At this point I have not really a clue where the benefit is, to realize those things within Teams and not with different tools. You can add tabs just like that, messaging extensions sound a lot like anything you can achieve with adaptive cards, there is the Power Virtual Agent for bots and webhooks sound like something I would naturally do with PowerAutomate.

You see, I don’t have any usecase for all these things right now, but I’m curious. And I’ve learned one thing: The more you understand, the more you see. So, I guess I’ll figure out some usecases on the fly, right?

Microsoft suggests to start with a “Hello World” app in a personal tab. But before we dive into it, there are some prerequisites you should take care of. For me that was one of the scarier parts, but it’s actually fairly easy, you will see 😊


Okay, here is a list of things you will need:

  • Microsoft Teams

(d’oh really? 😂)- but the point is, you need to be able to upload custom apps. Simply check if you can do this (upload custom app)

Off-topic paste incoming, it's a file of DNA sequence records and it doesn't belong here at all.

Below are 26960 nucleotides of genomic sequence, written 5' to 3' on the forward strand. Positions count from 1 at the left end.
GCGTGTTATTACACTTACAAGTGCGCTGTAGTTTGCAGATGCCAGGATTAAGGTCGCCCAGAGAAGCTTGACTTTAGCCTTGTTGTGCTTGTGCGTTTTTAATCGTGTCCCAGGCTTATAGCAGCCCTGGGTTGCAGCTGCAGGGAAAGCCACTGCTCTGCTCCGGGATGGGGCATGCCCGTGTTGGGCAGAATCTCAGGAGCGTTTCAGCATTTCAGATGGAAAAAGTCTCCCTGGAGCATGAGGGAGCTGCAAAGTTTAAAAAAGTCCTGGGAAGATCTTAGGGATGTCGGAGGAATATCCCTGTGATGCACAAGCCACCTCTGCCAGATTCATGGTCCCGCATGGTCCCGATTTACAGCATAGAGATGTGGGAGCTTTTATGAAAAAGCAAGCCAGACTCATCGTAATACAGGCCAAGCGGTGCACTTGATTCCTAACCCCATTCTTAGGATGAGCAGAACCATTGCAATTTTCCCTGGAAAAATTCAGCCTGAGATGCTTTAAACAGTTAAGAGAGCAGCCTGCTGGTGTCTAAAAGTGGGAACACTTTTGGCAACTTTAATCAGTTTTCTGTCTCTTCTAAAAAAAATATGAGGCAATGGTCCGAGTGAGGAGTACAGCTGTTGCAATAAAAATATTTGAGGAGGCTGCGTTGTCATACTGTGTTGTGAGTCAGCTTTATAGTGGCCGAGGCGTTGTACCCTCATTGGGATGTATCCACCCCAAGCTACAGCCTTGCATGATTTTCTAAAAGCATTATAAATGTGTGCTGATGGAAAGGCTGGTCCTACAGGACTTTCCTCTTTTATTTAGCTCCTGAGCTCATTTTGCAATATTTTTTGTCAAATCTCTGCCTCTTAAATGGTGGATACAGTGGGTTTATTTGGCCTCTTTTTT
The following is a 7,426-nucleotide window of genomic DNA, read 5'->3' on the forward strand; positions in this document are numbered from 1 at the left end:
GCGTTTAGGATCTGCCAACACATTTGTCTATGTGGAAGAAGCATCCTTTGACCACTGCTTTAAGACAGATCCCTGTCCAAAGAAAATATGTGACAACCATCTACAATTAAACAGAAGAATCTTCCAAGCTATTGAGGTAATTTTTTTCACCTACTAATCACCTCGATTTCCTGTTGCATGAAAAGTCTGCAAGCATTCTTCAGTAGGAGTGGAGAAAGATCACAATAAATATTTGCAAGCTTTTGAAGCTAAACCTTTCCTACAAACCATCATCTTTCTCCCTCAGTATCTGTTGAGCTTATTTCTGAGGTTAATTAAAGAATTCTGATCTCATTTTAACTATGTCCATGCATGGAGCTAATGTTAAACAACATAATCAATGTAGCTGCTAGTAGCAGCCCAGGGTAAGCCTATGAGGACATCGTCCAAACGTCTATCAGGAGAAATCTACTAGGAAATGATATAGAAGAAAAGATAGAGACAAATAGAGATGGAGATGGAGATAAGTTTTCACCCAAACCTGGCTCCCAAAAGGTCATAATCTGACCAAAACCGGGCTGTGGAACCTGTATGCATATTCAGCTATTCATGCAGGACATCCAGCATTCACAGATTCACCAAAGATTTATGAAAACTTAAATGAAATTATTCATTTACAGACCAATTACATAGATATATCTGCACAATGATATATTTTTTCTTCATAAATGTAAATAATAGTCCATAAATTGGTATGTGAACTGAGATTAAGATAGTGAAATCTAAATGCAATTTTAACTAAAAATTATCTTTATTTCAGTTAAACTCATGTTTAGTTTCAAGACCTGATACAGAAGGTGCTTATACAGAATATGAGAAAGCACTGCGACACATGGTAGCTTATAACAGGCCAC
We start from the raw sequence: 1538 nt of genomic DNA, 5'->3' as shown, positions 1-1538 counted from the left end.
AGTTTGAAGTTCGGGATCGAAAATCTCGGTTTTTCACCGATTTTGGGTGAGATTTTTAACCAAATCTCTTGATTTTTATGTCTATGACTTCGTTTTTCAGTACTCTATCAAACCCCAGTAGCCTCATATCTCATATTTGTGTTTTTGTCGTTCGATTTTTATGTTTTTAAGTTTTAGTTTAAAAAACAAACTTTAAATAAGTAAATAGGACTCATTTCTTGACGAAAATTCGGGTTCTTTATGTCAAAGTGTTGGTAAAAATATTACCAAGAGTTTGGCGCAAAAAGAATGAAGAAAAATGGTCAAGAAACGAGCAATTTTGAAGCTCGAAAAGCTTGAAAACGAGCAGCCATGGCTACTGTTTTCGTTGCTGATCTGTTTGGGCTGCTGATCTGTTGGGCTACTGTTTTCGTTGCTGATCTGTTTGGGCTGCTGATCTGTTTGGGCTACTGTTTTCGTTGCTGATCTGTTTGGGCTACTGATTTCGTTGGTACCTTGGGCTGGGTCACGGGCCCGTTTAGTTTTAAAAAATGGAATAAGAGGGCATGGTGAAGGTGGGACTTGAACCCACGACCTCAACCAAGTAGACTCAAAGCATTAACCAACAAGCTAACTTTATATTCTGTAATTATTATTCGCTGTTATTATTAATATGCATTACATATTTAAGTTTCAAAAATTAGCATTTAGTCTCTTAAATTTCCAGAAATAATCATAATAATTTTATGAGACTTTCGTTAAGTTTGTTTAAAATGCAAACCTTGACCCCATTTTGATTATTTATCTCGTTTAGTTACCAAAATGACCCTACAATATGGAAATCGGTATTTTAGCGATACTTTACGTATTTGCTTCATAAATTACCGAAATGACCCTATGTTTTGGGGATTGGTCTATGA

Graphical user interface, text, application

Description automatically generated

(If no, I highly recommend to check out the Microsoft 365 Developer Program. Far too many people don’t know about this, but it’s awesome)

  • Visual Studio Code ( a source code editor. It’s free and it’s great. And for this task we will need the integrated Teams Toolkit)
  • Node.js (It’s a JavaScript runtime. I’ve no idea what this means, but I didn’t need to up til now 😅)
  • Ngrok (ngrok allows you to expose a web server running on your local machine to the internet. If you build an app for Teams it’s not hosted within Teams but need to be hosted on a webserver. If you don’t have a webserver you want to make the stuff on your computer externally accessible. Ngrok is a tunnel that creates an externally addressable URL that you will need for your Teams app to work)